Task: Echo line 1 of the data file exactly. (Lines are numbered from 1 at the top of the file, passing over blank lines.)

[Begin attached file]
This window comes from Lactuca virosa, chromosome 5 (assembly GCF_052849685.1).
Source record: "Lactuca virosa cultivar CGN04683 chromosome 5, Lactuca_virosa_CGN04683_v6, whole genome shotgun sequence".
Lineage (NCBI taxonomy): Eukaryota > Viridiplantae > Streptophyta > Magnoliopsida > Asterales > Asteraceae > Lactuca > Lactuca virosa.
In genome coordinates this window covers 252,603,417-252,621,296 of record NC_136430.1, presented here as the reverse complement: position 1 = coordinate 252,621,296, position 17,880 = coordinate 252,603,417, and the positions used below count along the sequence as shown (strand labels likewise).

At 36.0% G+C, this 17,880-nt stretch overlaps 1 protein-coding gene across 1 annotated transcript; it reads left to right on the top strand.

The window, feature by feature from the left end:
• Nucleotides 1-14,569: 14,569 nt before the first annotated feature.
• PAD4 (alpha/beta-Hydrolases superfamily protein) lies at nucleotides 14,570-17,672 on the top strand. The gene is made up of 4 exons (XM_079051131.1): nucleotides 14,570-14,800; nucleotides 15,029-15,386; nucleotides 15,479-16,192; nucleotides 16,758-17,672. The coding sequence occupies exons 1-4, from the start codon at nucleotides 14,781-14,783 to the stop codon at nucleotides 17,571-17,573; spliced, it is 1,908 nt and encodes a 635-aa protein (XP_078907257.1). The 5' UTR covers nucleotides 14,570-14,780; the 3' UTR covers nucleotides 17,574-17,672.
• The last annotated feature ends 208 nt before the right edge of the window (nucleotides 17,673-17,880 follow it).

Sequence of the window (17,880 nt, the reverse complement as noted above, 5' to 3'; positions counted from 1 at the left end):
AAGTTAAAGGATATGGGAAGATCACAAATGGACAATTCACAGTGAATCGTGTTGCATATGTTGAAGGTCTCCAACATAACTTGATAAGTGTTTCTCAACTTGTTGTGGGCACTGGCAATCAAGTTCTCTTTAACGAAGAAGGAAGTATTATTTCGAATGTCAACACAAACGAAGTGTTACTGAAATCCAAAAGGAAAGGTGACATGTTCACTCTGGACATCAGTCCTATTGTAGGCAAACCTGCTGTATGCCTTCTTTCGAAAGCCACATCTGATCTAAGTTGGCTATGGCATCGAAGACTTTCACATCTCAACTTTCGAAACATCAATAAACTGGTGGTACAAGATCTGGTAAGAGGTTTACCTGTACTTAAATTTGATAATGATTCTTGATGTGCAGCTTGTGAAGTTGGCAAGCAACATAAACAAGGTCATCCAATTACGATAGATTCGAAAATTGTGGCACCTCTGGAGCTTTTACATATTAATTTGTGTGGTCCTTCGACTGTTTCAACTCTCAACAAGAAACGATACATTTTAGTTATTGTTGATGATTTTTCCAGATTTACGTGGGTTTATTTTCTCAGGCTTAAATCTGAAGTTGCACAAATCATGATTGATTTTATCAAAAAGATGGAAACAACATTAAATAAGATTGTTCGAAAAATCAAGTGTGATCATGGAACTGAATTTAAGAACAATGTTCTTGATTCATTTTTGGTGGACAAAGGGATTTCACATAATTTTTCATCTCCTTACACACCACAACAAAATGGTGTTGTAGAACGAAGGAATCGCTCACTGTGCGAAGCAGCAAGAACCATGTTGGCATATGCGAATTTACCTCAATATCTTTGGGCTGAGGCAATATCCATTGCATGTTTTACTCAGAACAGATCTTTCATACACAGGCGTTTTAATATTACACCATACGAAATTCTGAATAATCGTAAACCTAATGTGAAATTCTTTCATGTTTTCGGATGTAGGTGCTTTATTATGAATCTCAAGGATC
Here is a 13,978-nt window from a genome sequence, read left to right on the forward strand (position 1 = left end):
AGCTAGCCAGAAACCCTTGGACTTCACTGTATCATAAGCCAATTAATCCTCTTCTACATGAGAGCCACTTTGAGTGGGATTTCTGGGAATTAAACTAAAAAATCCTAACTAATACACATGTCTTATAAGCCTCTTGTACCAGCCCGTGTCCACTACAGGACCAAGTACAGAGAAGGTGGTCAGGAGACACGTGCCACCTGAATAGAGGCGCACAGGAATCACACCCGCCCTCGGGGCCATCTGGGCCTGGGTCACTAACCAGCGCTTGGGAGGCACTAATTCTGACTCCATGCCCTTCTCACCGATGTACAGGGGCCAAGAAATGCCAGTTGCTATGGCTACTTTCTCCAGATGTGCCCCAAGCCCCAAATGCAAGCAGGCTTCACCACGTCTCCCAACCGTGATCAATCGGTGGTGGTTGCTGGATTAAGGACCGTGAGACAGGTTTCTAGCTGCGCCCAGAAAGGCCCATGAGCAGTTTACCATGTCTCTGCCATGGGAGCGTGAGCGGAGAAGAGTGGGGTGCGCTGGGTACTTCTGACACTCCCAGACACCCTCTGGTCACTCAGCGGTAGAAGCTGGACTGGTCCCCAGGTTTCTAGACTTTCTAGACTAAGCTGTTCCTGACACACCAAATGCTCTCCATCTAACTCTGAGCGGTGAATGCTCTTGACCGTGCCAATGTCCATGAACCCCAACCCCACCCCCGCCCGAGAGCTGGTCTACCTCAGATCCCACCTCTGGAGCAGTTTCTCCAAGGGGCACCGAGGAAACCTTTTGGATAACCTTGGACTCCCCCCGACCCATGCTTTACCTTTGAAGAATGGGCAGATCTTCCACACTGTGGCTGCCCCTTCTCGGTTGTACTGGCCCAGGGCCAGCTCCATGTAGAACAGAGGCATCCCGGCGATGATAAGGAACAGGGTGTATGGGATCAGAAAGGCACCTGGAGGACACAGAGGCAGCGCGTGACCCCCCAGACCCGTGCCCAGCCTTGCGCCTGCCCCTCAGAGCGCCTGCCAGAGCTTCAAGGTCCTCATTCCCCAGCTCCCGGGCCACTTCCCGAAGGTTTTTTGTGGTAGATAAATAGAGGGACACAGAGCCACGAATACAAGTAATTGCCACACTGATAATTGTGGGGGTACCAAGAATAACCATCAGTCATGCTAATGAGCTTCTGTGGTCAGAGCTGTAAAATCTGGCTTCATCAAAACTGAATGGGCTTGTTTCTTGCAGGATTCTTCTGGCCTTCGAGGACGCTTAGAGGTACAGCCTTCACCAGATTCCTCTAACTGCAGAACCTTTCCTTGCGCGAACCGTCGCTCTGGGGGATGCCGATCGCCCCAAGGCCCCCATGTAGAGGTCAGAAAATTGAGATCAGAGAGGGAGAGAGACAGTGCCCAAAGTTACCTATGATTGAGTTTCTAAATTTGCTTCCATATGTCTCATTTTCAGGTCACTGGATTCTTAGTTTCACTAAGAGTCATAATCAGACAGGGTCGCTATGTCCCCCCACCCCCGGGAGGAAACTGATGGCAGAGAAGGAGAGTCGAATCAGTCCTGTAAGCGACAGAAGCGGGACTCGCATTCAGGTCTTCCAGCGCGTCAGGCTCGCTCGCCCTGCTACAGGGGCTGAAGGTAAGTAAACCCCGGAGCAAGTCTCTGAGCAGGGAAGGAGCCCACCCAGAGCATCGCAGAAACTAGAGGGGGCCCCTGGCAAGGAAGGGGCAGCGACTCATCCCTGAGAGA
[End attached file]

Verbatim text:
This window comes from Lactuca virosa, chromosome 5 (assembly GCF_052849685.1).